Thursday, March 10, 2011

Auckland, I think I like you.

I have never really been a huge fan of Auckland - I always think of the wide grey dullness of Queen Street and the lack of CBD waterfront hang-out space and it's never very inspiring. But there are so many other great parts of Auckland I discover every time I go there that I might be changing my mind...

View of Rangitoto from the top of Mt. Hobson (the roof of Tara, the house we stayed in [that doesn't actually have a name but it should], is visible in the foreground framed by trees - Tara had a pretty good view of Rangitoto, but not quite as good as this!)

Pretty and slightly exotic looking church

My positive feelings towards Auckland were probably helped by the fact that we stayed in an amazing house with a pool and a bathroom in every bedroom.

There were lots of bricks around the house and many of them had the name of the company/where they were made inscribed in them. I also noticed the same thing on the bricks that made up the outdoor fireplace of a bar we went to. I found it a bit strange that all the bricks at the house and all the bricks at the bar didn't come from the same company/place though. Surely you'd get a whole load delivered from one place for whatever you were making?

K Road, especially St Kevin's Arcade, had lots of excellent things to offer. More about my K Road purchases in another post...

I liked this street art in Newmarket.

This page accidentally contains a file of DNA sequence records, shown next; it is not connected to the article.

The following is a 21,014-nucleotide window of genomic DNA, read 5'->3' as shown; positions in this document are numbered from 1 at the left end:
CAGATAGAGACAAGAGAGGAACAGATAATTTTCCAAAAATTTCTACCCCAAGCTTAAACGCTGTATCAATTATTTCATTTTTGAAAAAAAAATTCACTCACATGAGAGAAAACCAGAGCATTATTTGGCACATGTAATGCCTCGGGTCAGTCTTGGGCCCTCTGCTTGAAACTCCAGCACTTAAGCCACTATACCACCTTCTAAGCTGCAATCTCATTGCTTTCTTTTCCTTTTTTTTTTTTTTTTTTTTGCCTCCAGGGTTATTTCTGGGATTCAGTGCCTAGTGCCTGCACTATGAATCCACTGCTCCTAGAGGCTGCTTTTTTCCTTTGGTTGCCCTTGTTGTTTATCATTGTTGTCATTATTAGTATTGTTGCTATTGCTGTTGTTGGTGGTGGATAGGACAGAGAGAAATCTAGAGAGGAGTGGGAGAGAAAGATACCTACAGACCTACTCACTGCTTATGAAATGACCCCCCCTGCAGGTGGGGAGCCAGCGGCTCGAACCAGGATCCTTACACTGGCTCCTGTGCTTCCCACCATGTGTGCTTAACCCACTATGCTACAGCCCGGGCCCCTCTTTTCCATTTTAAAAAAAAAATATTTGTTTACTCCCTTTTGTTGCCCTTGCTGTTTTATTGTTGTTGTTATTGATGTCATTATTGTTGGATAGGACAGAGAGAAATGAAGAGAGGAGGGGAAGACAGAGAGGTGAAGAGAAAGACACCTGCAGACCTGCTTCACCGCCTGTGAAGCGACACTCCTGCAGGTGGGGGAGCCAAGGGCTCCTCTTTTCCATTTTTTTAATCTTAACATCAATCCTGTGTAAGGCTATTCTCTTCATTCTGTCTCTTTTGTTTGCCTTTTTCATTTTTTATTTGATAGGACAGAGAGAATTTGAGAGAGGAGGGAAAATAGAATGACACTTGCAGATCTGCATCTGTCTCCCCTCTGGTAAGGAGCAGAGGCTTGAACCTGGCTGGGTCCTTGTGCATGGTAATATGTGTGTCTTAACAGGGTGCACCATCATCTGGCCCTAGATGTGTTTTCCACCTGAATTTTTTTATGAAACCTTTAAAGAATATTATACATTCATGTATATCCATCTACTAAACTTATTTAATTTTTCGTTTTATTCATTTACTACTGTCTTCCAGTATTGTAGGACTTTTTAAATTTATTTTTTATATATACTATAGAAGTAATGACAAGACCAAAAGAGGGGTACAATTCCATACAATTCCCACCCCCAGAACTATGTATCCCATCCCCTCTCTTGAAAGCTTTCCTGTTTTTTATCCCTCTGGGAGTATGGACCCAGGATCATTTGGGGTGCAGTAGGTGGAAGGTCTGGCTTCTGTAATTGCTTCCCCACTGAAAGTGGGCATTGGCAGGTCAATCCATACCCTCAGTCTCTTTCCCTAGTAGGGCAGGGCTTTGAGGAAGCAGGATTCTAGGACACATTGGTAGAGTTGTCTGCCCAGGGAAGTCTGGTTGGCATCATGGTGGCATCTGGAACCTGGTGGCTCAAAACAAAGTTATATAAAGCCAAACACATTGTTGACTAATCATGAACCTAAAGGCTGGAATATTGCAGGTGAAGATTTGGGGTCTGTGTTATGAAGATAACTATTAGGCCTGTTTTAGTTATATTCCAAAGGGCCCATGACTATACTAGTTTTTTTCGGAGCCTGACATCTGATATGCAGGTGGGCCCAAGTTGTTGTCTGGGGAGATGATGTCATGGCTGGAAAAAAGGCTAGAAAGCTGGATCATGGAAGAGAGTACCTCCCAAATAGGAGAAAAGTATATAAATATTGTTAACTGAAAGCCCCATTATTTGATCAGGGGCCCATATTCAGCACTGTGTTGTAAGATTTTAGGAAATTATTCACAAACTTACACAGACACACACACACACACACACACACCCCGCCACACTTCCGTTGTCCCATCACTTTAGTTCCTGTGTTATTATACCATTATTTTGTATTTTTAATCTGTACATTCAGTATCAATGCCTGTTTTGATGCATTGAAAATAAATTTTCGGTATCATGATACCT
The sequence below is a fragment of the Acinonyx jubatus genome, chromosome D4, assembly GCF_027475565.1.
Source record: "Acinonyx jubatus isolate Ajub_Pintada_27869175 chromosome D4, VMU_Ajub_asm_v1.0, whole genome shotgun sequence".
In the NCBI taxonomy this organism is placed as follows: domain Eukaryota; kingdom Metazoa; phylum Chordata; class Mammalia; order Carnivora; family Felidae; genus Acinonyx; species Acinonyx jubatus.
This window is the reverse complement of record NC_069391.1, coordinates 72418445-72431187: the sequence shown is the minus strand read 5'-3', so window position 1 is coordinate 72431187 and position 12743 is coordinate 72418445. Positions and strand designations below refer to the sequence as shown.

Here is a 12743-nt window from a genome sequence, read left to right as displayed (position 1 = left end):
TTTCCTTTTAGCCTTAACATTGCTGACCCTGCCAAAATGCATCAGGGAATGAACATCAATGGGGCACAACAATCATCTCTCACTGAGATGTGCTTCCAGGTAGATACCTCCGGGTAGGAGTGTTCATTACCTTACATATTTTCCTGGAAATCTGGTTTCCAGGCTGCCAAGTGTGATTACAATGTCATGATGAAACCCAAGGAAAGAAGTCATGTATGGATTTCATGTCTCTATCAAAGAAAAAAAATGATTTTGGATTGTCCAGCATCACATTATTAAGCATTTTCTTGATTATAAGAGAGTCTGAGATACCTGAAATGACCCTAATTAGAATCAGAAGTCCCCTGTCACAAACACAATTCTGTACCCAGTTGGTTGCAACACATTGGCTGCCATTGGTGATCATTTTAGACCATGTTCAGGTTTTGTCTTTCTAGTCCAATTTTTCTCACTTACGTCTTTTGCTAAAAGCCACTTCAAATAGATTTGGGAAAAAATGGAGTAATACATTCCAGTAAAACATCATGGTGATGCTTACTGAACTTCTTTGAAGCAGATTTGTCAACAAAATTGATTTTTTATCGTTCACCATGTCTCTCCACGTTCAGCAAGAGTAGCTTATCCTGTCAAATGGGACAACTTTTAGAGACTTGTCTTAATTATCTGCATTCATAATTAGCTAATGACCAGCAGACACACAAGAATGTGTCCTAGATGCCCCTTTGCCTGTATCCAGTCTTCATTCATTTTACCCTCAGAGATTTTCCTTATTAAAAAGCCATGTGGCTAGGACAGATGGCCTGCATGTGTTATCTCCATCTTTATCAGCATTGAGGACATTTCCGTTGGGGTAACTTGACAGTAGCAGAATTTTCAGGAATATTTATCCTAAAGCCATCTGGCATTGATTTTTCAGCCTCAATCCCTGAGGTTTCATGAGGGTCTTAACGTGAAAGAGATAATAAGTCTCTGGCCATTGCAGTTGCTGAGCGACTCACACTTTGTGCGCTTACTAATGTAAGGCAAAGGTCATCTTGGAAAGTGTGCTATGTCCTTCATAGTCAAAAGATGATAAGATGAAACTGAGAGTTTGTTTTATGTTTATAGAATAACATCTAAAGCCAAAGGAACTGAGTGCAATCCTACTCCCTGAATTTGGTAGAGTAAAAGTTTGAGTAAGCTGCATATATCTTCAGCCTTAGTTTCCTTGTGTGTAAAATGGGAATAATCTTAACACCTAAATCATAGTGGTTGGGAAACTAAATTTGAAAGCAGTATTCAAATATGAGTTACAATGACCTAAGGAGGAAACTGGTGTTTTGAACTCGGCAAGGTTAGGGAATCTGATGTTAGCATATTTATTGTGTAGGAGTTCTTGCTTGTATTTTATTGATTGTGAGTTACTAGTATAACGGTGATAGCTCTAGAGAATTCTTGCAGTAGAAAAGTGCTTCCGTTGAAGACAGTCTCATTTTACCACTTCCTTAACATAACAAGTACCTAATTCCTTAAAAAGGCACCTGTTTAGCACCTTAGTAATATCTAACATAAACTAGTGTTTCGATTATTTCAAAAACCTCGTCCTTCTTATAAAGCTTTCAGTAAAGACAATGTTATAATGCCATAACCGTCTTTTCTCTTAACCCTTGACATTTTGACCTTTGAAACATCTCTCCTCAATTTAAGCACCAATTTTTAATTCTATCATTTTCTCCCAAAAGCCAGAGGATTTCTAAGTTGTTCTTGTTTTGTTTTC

Of course I managed to find the French deli/cafe closest to where we were staying - Le P'tite Pyrenees; it is very cute and even sells the macaroons I have bought at the French Farmers Market in Parnell a number of times, both individually and in cute wee gift boxes.

The Remuera shops are very nice, like the Ponsonby shops only smaller and without The Women's Bookshop or The Children's Bookshop (both of which I manged to visit under the pretence of dropping off posters and flyers for the show; I was unable to resist making a purchase in The Women's Bookshop. I love that place. I got to have a chat with the woman behind the counter about Joy Cowley's memoir as she had also read it.)

On the way home the Desert Road was full of great colours - the usual browns and greys and dark greens, but with lots of purple heather thrown into the mix which made for a very nice contrast. It made me want to knit something brown and purple; although I think that colour combination could create a hideous 70s mess if you didn't get the shades exactly right.  

The Desert Road was also full of rain, which helped prepare us for our arrival home. It was so cold back in Wellington on Sunday night. I had to get my winter pyjamas out. IN EARLY MARCH.


  1. Desert Road Photo = Stunning. Very Uta Barth.
    I want it. Or wish I took it. I'll take either.

  2. Ooo I just Googled Uta Barth and I love her work! She is a clever babe. As for wanting the photo, keep an eye out in your mailbox. I think this week you deserve a wee parcel of mystery...